Try scanning the crowd and stopping with your gaze on one person each time you change topics or make a transition.

Body Language

Your body language can stoke excitement in an audience. Don’t pace back and forth, but do move around, engaging different sections of the listeners, focusing more of your attention on one area of the group when you are closer to them before moving to another.

Use gestures to convey emotions and excitement about your project. Step forward when you want to emphasize an important point.

Visuals

Keep your visuals simple. Slides should be clean and bright, easily understood. Use no more than a half dozen words per slide. Look for compelling images that will have an emotional impact. There shouldn’t be so many words on your slide that you feel compelled to read from it.

Word Choice

Active verbs and descriptive adverbs will evoke more attention. Look for ways to use them in your speech.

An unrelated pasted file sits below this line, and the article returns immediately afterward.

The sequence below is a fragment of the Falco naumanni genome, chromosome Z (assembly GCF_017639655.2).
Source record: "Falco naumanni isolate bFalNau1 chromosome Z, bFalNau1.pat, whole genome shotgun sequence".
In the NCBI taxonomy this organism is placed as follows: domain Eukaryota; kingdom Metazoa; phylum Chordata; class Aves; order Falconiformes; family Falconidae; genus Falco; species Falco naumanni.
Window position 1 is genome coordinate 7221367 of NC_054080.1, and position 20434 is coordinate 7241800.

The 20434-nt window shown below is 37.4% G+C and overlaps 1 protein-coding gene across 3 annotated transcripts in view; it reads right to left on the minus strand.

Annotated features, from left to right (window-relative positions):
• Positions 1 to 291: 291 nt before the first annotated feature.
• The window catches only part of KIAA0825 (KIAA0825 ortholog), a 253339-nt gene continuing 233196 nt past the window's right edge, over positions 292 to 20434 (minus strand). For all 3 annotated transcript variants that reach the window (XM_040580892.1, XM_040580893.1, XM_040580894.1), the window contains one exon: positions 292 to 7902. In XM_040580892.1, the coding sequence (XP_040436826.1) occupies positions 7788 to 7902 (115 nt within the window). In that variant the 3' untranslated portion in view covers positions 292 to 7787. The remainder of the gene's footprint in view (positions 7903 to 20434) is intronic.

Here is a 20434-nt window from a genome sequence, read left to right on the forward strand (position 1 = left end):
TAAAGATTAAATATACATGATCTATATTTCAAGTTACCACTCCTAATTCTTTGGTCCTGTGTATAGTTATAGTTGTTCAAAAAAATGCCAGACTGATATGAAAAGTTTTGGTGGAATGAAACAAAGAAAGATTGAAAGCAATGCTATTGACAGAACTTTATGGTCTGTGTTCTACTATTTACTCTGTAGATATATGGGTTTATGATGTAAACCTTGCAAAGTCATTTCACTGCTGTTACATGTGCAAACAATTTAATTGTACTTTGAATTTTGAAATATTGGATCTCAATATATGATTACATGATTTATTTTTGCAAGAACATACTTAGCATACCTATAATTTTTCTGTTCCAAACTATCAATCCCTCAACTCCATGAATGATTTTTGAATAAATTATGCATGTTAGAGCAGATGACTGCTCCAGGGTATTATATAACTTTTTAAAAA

Tell your audience that you’re excited to be here, not just happy. And then tell them why and what excites you.

Emotional Need

Consider why your audience is there. What do they hope to gain — especially emotionally — from you? Insight? Knowledge? What do you want them to leave knowing or believing? That your product is the one they should choose? Why? What makes it different?

In closing, let me tell you why emotional buy-in from your audience is so important: it means you can influence people when it comes to making decisions.